Outlook. Expectations of 1) a Bangko Sentral ng Pilipinas (BSP) rate hike in August spurred by rising inflation expectations, and; 2) faster US economic growth in the past quarter drove local benchmark yields higher by an average of 11bps last week. The BSP expects July inflation to rise between 5.1%-5.8%, higher than June’s 5.2% and the Department of Finance’s (DoF) 5.3% forecast. During the prior week, Standard Chartered reported its August inflation to rise by 5.8%. We expect yields to go sideways this week as the market anticipates the ‘strong monetary adjustment’ indicated by BSP governor Espenilla last week, but a strong upward bias remains.
Meanwhile, the US gross domestic product (GDP) rose by 4.1% in the second quarter from 2.2% in the first quarter, just a tad short of the expected 4.3% by analysts surveyed by Bloomberg but still the fastest pace since 2014. Consumer (+4.0%) and business (+7.3%) spending as well as a surge in exports (+5.7%) in anticipation of retaliatory tariffs by China drove economic growth.
Market review. The local benchmark yield curve rose by 11bps week-on-week (WoW) on average and up by 104bps YTD. The spread between the local 10-yr local benchmark and the 10-yr US Treasury (UST) widened to 369bps from 351bps in the prior week as the former rose by 26bps to 6.65% (bid), while the latter was higher by 7bps WoW to 2.96%. Yields of ROPs also rose by an average of 2bps, tracking the movement of the UST curve which was 5bps higher on average last week.
Average total daily traded volume down 36% week-on-week (WoW) to Php5.0bn. The liquid yield curve rose by an average of 10bps WoW as the market braced for an almost certain BSP hike on August 9. The front-end (364-day T-bill) rose by 12bps to 4.82%, the belly (FXTN 10-61: 9.7yrs) likewise increased by 24bps to 6.60%, while the tail (R25-01: 20.5yr) rose by 6bps to 7.39%. Secondary trading average volume fell by 36% to Php5.0bn, dragged by a 44% drop in average T-bond volume to Php2.0bn. T-bill trading, likewise, dipped by 29% to Php3.0bn. Last Monday, the latest Php15bn auction of 91-day, 182-day and 364-day T-bills was fully-awarded as demand was healthy in the short end of the curve. Average T-bill rates settled at 3.261%, 4.294%, and 4.900%, respectively, 50bps, 60bps, and 10bps higher than the previous auction, and was 2.4x oversubscribed. On the other hand, the Bureau rejected all bids for the reissued 10-yr bond with bid rates reaching an average of 7.390%, higher than the previous auction. The auction was 1.3x oversubscribed for the Php15bn offered.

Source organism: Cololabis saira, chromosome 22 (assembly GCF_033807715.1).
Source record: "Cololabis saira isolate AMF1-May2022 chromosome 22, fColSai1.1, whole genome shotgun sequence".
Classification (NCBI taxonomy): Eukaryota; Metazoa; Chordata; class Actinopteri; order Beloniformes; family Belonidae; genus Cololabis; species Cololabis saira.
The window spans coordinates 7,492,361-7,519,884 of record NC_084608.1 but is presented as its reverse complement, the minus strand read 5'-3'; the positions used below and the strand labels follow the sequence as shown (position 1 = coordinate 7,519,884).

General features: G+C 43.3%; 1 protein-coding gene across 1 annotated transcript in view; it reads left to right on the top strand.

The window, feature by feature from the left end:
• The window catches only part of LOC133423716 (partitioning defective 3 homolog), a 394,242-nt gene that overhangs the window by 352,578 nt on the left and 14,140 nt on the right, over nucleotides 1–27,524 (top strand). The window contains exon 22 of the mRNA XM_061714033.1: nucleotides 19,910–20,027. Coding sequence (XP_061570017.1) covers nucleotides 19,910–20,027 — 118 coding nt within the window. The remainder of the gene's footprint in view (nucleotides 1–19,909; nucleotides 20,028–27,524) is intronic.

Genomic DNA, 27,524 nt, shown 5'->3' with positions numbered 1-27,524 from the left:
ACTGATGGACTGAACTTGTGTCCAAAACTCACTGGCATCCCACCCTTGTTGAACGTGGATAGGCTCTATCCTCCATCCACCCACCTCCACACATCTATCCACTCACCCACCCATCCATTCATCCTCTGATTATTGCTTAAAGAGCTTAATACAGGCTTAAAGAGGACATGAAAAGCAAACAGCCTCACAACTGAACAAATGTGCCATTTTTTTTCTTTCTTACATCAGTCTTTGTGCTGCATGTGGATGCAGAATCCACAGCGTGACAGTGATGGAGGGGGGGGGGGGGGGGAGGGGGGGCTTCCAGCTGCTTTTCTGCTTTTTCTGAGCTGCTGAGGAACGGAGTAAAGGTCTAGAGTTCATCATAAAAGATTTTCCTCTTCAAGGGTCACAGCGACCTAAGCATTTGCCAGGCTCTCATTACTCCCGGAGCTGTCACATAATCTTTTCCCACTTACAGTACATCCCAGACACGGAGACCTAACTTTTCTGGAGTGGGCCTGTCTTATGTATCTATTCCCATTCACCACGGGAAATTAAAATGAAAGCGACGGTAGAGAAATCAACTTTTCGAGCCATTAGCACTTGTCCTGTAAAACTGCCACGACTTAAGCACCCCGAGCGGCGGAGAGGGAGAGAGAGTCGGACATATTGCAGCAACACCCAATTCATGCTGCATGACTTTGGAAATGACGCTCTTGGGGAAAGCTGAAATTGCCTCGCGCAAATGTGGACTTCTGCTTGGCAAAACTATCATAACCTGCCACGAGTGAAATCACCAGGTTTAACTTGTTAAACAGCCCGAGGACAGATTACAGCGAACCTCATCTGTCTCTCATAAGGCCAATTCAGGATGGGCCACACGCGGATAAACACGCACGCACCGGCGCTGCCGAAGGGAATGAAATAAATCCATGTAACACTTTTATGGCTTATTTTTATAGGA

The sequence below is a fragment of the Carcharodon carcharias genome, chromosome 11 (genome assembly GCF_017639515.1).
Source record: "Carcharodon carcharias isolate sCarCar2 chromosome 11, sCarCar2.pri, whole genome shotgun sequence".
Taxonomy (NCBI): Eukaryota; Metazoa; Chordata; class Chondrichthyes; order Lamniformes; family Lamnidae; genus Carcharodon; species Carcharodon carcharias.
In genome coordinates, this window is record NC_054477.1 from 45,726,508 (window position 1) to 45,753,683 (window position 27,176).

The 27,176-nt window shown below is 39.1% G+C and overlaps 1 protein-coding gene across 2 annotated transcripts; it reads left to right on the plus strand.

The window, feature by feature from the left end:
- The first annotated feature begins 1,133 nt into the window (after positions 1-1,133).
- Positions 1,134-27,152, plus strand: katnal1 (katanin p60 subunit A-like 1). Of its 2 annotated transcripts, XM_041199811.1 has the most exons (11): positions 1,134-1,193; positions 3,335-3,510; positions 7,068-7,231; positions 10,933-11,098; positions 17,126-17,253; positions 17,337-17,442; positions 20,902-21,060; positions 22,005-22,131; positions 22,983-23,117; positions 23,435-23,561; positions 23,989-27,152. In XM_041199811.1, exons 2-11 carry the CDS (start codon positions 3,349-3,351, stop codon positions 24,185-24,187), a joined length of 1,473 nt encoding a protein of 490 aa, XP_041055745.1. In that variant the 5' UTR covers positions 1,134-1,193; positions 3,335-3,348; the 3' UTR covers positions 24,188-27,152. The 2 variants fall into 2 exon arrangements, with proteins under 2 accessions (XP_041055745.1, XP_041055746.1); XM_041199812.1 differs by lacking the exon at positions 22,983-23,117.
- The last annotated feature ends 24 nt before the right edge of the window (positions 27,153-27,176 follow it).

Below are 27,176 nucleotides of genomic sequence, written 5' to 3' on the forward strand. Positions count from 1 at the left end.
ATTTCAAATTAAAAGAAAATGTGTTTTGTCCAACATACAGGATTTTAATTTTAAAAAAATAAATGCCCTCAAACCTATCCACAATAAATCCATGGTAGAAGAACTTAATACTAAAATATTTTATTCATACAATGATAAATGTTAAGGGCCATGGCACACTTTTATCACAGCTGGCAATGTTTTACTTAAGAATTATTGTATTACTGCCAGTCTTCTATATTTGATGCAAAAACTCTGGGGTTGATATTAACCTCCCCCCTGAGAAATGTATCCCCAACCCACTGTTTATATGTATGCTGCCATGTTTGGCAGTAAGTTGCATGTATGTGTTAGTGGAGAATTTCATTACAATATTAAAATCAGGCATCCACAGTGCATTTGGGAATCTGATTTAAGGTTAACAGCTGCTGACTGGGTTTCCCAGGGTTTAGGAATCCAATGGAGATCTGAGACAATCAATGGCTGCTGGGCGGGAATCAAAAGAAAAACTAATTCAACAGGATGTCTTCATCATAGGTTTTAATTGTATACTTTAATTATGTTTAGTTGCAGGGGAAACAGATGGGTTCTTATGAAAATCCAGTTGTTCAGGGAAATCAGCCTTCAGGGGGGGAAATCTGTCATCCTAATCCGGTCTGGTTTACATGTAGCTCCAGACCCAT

Emerging Markets’ (EM) 10-year flat (WoW). Yields of EM bonds we follow were unchanged WoW on average amid expectation of a tighter monetary policy in Japan and the European Central Bank (ECB) keeping interest rates steady last Thursday, with ECB President Mario Draghi not signalling any change to the forward policy on ending bond purchases at the end of the year. South Africa (10-year yield -15bps), Hungary (-14bps), and Indonesia (-13bps) outperformed last week, while Turkey (10-year yield +72bps), the Philippines (+26bps), and Argentina (+15bps) underperformed.
USTs up 5bpsWoW. US Treasuries rose by 5bps WoW on average, while the 10-yr UST was up by 7bps WoW to 2.96%, as the US GDP rose at its highest pace since 2014 in the second quarter at 4.1%. Also, last week, Trump and European Commission President Juncker announced plans to negotiate the elimination of tariffs on non-auto industrial goods as well as a promise to increase imports of US soybeans, which the market took as a de-escalation of tensions between the US and the EU. This was certainly a relief after weeks of noise surrounding the US and major trade partners like China and Iran. Meanwhile, no rate hike is expected as the Fed meets this Tuesday-Wednesday (Wed-Thu, PH time), but analysts made it clear that this was not because of Trump’s previous bashing of the Fed’s rate hikes. Fed Chair Powell reiterated the course of a gradual rate hike, while the strong 2Q GDP numbers cemented the possibility of rate hike this September, with odds rising to 89% from 83% prior to the release. Odds for a December hike also rose to 63% from 59%, although there is also a possibility that the spike in exports will be shrugged off due to anticipatory moves by soybean exporters ahead of possibility retaliatory tariffs by China.